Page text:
The bull realized this, let out one more smoky breath from his flaring nostrils, hoofed the dusty arena floor twice with his monstrous front leg, and began to charge.  By the time the bull was halfway between me and the point at which he started, I snapped right back into my surroundings.  It felt like I had been in a coma for two years, and  was abruptly thrown into the middle of oncoming traffic.  A role-reversal had just come into play where I, for the first time actually feared for my life.  I had never been put into a position like this, and now in a matter of seconds my life would be over.  As the bull lowered his horns to buck me, I went to make my move, but clumsily lost my footing as I went to pivot.  I saw the bull’s eyes get as big as tennis balls.  At this same moment I saw the entire crowd focus their attention on me like they always have, but now for a very different reason. 

In these minuscule milliseconds I processed so many thoughts that had never crossed my mind before.  I thought maybe I should die because I have been nothing to society.  I have lived a selfish and lavish life for as long as I have been a bullfighter.  As I slipped on the gravel floor I felt a steaming sensation like a hot poker piercing my right bicep, I knew this had to be the bull’s razor sharp horn stabbing my muscle.  Luckily, I was able to switch my sword into my left hand and swung it with all of the anger and frustration that had been eating at me, I shattered the bull’s hind leg through the bone.  As I fell from my feet, I could hear the thunderous thud of the bull colliding the ground and the electric cheer of thousands of people cheering my miserable glory.  As I looked up into the crowd, I saw a young boy not knowing whether to cry or cheer.  He nearly saw a grown man brutally slaughtered by an animal, but instead he saw a man almost lose his arm and a bull lose his leg.  This allowed me to grasp how easily my performances play with the emotions of those watching me.  I am a hero to all of those families who come and watch me perform on the grandest stage in Spain.  It is all I have ever known how to do and I think it is all I ever will know.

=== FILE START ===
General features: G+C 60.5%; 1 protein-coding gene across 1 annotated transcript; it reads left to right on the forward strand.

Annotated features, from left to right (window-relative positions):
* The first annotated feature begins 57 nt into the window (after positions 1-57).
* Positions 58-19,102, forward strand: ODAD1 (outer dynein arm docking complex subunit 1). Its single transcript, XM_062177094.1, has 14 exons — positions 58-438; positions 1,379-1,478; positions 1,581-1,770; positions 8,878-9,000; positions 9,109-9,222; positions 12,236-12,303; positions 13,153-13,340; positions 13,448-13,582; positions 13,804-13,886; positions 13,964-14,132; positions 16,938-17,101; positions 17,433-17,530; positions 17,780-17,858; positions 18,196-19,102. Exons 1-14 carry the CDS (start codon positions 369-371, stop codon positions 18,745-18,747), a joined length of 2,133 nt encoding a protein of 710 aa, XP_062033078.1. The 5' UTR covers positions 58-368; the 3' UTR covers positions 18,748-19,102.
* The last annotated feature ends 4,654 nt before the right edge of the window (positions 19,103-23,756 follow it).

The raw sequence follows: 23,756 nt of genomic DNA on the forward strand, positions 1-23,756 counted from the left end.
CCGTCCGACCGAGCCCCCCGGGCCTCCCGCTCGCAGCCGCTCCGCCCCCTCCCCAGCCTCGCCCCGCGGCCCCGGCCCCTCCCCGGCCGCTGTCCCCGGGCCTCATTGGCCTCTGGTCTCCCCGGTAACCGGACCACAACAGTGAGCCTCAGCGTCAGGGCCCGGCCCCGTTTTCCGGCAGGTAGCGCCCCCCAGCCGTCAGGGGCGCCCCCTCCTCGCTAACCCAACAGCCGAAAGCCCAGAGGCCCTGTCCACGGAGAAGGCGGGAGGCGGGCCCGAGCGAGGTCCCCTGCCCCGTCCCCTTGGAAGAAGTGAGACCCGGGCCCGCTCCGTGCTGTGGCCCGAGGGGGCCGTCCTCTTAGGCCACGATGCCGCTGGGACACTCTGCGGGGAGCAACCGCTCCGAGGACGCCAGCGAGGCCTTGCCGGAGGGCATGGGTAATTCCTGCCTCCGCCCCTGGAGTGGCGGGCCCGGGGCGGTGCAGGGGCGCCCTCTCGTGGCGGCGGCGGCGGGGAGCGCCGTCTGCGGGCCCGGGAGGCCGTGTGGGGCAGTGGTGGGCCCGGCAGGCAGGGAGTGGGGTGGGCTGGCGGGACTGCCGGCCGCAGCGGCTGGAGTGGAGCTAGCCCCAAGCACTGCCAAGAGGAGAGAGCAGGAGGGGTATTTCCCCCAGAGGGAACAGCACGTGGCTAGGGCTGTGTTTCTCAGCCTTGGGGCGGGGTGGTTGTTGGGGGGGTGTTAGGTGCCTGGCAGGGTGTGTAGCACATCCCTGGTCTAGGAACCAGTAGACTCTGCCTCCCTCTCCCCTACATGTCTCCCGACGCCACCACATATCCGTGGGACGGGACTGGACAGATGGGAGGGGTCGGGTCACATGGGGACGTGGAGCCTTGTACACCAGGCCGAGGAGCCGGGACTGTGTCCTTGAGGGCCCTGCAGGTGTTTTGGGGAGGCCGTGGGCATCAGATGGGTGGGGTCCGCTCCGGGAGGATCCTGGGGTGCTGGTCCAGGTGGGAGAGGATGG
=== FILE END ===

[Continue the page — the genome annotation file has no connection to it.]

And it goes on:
Night Poem

by Elana Bell


It must be a kind of madness

standing under a silver birch

the hour just past twilight

trying to translate

the way this particular tree sounds


Is it a rustle?

Not exactly

A whisper almost human

 how it speaks


Walking away offers no relief

The ferns wave


they lift


Every image that crosses

my vision must be explained

The soda can

in the grass

a crystal eye

The way light

tickles water

That tree

swishing  still


Is that right?

And so on

into the night


I’ll never sleep